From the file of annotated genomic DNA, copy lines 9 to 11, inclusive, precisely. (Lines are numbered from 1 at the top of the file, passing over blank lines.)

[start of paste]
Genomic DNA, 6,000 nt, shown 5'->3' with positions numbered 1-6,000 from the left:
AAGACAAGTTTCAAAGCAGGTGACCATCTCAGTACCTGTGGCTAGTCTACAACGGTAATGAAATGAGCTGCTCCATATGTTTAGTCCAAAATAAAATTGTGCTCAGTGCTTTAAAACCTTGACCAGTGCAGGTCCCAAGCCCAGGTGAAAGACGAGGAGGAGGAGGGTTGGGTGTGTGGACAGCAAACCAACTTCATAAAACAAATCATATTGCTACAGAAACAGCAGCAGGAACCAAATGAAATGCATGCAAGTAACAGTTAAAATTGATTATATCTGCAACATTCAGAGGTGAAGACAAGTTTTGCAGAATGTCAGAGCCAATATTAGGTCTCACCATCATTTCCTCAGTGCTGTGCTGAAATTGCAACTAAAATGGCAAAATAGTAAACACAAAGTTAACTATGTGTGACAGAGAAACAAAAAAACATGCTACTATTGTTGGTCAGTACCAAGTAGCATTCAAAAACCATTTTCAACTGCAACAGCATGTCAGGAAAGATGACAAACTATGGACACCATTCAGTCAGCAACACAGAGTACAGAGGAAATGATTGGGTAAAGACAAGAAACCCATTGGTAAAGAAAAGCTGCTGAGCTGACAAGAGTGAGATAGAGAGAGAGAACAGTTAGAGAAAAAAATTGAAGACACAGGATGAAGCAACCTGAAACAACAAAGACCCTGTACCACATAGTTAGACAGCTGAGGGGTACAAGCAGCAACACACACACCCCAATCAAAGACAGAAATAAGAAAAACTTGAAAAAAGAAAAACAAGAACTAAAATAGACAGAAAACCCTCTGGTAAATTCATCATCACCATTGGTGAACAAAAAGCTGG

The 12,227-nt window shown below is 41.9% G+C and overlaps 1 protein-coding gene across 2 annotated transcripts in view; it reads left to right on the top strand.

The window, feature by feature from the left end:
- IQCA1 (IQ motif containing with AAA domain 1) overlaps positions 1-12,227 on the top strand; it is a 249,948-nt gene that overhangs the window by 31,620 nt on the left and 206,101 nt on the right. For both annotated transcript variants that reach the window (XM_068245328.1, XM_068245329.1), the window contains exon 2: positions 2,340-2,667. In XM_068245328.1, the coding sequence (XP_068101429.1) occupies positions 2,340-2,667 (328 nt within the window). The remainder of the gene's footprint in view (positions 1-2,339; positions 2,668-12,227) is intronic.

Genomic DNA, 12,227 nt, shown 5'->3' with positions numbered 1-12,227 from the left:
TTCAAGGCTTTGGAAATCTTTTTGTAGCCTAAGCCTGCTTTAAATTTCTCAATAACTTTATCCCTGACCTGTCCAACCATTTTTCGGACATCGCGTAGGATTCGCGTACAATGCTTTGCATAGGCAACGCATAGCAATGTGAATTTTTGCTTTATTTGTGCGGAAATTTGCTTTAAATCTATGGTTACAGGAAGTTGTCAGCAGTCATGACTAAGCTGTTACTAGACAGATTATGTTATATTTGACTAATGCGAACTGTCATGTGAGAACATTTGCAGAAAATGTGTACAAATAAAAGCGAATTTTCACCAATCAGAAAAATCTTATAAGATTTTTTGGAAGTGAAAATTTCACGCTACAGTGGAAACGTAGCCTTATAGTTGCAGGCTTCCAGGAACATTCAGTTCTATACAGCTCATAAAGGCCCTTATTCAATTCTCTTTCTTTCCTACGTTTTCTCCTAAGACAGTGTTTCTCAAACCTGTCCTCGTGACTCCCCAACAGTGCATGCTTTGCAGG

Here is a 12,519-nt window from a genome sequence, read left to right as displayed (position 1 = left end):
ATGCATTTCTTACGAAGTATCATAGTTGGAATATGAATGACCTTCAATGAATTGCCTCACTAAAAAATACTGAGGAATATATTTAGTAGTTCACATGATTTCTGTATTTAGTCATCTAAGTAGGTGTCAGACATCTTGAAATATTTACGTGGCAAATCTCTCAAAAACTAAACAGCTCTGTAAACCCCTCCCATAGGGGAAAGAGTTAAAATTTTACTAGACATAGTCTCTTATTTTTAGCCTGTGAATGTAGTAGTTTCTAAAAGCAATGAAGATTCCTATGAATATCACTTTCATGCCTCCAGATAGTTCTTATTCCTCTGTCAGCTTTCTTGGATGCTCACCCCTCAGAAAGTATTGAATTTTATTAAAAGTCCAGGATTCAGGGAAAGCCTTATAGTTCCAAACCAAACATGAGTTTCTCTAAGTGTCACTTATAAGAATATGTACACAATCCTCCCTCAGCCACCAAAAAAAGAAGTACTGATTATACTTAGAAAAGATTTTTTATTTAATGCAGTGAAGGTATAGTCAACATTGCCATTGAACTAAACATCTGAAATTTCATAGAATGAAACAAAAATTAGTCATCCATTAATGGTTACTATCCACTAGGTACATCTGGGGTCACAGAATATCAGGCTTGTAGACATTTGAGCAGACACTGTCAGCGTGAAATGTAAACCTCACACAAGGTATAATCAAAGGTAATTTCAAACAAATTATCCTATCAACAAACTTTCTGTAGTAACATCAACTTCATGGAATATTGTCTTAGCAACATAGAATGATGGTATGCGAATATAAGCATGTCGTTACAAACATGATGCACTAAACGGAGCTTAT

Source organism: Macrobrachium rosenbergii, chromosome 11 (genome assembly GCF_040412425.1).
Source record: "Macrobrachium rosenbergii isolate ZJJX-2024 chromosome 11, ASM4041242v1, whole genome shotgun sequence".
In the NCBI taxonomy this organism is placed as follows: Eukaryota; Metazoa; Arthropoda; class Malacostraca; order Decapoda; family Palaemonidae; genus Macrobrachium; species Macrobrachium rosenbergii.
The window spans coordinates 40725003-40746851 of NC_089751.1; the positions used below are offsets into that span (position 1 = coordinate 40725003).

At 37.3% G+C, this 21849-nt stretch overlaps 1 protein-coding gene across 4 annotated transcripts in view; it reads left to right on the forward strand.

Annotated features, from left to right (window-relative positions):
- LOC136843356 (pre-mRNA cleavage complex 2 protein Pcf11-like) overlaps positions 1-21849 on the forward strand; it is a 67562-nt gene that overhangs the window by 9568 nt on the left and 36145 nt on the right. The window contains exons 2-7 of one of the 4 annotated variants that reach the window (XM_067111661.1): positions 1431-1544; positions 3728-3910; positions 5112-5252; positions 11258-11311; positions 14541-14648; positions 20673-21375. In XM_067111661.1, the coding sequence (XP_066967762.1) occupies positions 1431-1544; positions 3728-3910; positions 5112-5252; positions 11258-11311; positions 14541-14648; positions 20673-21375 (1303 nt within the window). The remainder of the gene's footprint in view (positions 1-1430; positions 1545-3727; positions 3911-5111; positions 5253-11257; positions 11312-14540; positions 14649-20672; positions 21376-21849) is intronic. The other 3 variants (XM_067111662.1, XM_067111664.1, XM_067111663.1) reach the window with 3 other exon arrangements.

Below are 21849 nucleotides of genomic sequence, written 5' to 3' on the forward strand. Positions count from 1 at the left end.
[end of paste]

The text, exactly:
ATGCATTTCTTACGAAGTATCATAGTTGGAATATGAATGACCTTCAATGAATTGCCTCACTAAAAAATACTGAGGAATATATTTAGTAGTTCACATGATTTCTGTATTTAGTCATCTAAGTAGGTGTCAGACATCTTGAAATATTTACGTGGCAAATCTCTCAAAAACTAAACAGCTCTGTAAACCCCTCCCATAGGGGAAAGAGTTAAAATTTTACTAGACATAGTCTCTTATTTTTAGCCTGTGAATGTAGTAGTTTCTAAAAGCAATGAAGATTCCTATGAATATCACTTTCATGCCTCCAGATAGTTCTTATTCCTCTGTCAGCTTTCTTGGATGCTCACCCCTCAGAAAGTATTGAATTTTATTAAAAGTCCAGGATTCAGGGAAAGCCTTATAGTTCCAAACCAAACATGAGTTTCTCTAAGTGTCACTTATAAGAATATGTACACAATCCTCCCTCAGCCACCAAAAAAAGAAGTACTGATTATACTTAGAAAAGATTTTTTATTTAATGCAGTGAAGGTATAGTCAACATTGCCATTGAACTAAACATCTGAAATTTCATAGAATGAAACAAAAATTAGTCATCCATTAATGGTTACTATCCACTAGGTACATCTGGGGTCACAGAATATCAGGCTTGTAGACATTTGAGCAGACACTGTCAGCGTGAAATGTAAACCTCACACAAGGTATAATCAAAGGTAATTTCAAACAAATTATCCTATCAACAAACTTTCTGTAGTAACATCAACTTCATGGAATATTGTCTTAGCAACATAGAATGATGGTATGCGAATATAAGCATGTCGTTACAAACATGATGCACTAAACGGAGCTTAT

Source organism: Macrobrachium rosenbergii, chromosome 11 (genome assembly GCF_040412425.1).
Source record: "Macrobrachium rosenbergii isolate ZJJX-2024 chromosome 11, ASM4041242v1, whole genome shotgun sequence".